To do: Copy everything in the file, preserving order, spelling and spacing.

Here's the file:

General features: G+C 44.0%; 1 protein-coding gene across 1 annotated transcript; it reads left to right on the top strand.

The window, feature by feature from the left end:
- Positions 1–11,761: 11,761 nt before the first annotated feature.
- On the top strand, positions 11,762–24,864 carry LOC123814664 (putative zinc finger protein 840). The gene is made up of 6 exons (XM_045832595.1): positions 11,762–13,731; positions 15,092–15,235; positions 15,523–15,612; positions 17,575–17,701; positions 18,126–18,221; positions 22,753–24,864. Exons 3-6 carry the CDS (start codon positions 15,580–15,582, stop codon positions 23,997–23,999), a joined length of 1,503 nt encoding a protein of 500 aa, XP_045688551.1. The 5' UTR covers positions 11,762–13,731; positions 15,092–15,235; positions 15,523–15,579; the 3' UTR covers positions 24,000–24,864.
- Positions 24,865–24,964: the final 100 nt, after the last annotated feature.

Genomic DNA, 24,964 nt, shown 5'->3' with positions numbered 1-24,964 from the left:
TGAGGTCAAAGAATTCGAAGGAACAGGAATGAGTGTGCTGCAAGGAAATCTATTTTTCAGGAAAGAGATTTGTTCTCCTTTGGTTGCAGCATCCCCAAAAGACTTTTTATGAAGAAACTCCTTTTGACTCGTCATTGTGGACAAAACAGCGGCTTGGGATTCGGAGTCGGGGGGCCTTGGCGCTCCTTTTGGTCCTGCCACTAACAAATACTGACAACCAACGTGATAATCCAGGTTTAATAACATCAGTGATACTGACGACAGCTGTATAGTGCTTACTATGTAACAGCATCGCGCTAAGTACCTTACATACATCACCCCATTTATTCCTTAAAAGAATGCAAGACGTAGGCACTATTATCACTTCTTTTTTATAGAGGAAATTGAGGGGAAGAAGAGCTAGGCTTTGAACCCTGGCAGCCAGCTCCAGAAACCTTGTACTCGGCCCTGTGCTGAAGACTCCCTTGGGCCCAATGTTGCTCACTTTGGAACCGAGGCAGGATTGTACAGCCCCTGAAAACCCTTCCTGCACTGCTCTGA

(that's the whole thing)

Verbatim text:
General features: G+C 44.0%; 1 protein-coding gene across 1 annotated transcript; it reads left to right on the top strand.

The window, feature by feature from the left end:
- Positions 1–11,761: 11,761 nt before the first annotated feature.
- On the top strand, positions 11,762–24,864 carry LOC123814664 (putative zinc finger protein 840). The gene is made up of 6 exons (XM_045832595.1): positions 11,762–13,731; positions 15,092–15,235; positions 15,523–15,612; positions 17,575–17,701; positions 18,126–18,221; positions 22,753–24,864. Exons 3-6 carry the CDS (start codon positions 15,580–15,582, stop codon positions 23,997–23,999), a joined length of 1,503 nt encoding a protein of 500 aa, XP_045688551.1. The 5' UTR covers positions 11,762–13,731; positions 15,092–15,235; positions 15,523–15,579; the 3' UTR covers positions 24,000–24,864.
- Positions 24,865–24,964: the final 100 nt, after the last annotated feature.

Genomic DNA, 24,964 nt, shown 5'->3' with positions numbered 1-24,964 from the left:
TGAGGTCAAAGAATTCGAAGGAACAGGAATGAGTGTGCTGCAAGGAAATCTATTTTTCAGGAAAGAGATTTGTTCTCCTTTGGTTGCAGCATCCCCAAAAGACTTTTTATGAAGAAACTCCTTTTGACTCGTCATTGTGGACAAAACAGCGGCTTGGGATTCGGAGTCGGGGGGCCTTGGCGCTCCTTTTGGTCCTGCCACTAACAAATACTGACAACCAACGTGATAATCCAGGTTTAATAACATCAGTGATACTGACGACAGCTGTATAGTGCTTACTATGTAACAGCATCGCGCTAAGTACCTTACATACATCACCCCATTTATTCCTTAAAAGAATGCAAGACGTAGGCACTATTATCACTTCTTTTTTATAGAGGAAATTGAGGGGAAGAAGAGCTAGGCTTTGAACCCTGGCAGCCAGCTCCAGAAACCTTGTACTCGGCCCTGTGCTGAAGACTCCCTTGGGCCCAATGTTGCTCACTTTGGAACCGAGGCAGGATTGTACAGCCCCTGAAAACCCTTCCTGCACTGCTCTGA